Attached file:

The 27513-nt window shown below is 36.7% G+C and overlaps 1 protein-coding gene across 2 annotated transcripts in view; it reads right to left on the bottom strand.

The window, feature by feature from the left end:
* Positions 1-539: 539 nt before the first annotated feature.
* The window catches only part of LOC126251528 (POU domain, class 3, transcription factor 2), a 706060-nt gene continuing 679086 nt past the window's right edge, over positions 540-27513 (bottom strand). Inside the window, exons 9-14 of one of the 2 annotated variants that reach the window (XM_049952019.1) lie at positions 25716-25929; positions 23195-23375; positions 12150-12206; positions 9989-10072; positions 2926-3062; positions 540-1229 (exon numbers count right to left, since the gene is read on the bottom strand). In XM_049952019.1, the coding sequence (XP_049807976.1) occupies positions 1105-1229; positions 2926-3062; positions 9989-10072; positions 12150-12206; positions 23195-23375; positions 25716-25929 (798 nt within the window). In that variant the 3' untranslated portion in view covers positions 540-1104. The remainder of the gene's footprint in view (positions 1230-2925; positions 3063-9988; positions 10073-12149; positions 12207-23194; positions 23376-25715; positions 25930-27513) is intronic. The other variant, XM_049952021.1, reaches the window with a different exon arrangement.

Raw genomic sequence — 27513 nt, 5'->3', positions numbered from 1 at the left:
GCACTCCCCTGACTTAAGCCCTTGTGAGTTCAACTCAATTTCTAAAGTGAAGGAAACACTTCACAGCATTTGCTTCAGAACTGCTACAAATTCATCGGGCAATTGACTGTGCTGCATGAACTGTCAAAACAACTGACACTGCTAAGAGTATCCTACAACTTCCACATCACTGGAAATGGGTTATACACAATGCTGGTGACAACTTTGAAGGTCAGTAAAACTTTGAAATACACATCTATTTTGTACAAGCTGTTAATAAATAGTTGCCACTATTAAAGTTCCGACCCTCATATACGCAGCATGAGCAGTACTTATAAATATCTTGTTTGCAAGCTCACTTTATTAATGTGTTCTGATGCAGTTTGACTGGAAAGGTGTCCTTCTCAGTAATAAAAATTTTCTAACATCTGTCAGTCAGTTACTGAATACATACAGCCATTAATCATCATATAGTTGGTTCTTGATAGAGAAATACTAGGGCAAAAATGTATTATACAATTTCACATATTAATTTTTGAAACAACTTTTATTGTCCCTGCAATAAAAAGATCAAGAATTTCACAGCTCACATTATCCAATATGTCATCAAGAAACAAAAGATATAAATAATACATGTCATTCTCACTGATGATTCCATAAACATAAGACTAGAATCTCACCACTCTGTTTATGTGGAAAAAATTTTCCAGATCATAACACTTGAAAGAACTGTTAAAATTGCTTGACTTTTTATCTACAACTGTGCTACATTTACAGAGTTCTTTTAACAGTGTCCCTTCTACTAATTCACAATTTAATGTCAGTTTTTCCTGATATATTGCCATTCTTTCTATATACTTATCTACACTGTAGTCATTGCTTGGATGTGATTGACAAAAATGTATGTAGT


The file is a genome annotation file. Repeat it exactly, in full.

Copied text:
The 27513-nt window shown below is 36.7% G+C and overlaps 1 protein-coding gene across 2 annotated transcripts in view; it reads right to left on the bottom strand.

The window, feature by feature from the left end:
* Positions 1-539: 539 nt before the first annotated feature.
* The window catches only part of LOC126251528 (POU domain, class 3, transcription factor 2), a 706060-nt gene continuing 679086 nt past the window's right edge, over positions 540-27513 (bottom strand). Inside the window, exons 9-14 of one of the 2 annotated variants that reach the window (XM_049952019.1) lie at positions 25716-25929; positions 23195-23375; positions 12150-12206; positions 9989-10072; positions 2926-3062; positions 540-1229 (exon numbers count right to left, since the gene is read on the bottom strand). In XM_049952019.1, the coding sequence (XP_049807976.1) occupies positions 1105-1229; positions 2926-3062; positions 9989-10072; positions 12150-12206; positions 23195-23375; positions 25716-25929 (798 nt within the window). In that variant the 3' untranslated portion in view covers positions 540-1104. The remainder of the gene's footprint in view (positions 1230-2925; positions 3063-9988; positions 10073-12149; positions 12207-23194; positions 23376-25715; positions 25930-27513) is intronic. The other variant, XM_049952021.1, reaches the window with a different exon arrangement.

Raw genomic sequence — 27513 nt, 5'->3', positions numbered from 1 at the left:
GCACTCCCCTGACTTAAGCCCTTGTGAGTTCAACTCAATTTCTAAAGTGAAGGAAACACTTCACAGCATTTGCTTCAGAACTGCTACAAATTCATCGGGCAATTGACTGTGCTGCATGAACTGTCAAAACAACTGACACTGCTAAGAGTATCCTACAACTTCCACATCACTGGAAATGGGTTATACACAATGCTGGTGACAACTTTGAAGGTCAGTAAAACTTTGAAATACACATCTATTTTGTACAAGCTGTTAATAAATAGTTGCCACTATTAAAGTTCCGACCCTCATATACGCAGCATGAGCAGTACTTATAAATATCTTGTTTGCAAGCTCACTTTATTAATGTGTTCTGATGCAGTTTGACTGGAAAGGTGTCCTTCTCAGTAATAAAAATTTTCTAACATCTGTCAGTCAGTTACTGAATACATACAGCCATTAATCATCATATAGTTGGTTCTTGATAGAGAAATACTAGGGCAAAAATGTATTATACAATTTCACATATTAATTTTTGAAACAACTTTTATTGTCCCTGCAATAAAAAGATCAAGAATTTCACAGCTCACATTATCCAATATGTCATCAAGAAACAAAAGATATAAATAATACATGTCATTCTCACTGATGATTCCATAAACATAAGACTAGAATCTCACCACTCTGTTTATGTGGAAAAAATTTTCCAGATCATAACACTTGAAAGAACTGTTAAAATTGCTTGACTTTTTATCTACAACTGTGCTACATTTACAGAGTTCTTTTAACAGTGTCCCTTCTACTAATTCACAATTTAATGTCAGTTTTTCCTGATATATTGCCATTCTTTCTATATACTTATCTACACTGTAGTCATTGCTTGGATGTGATTGACAAAAATGTATGTAGT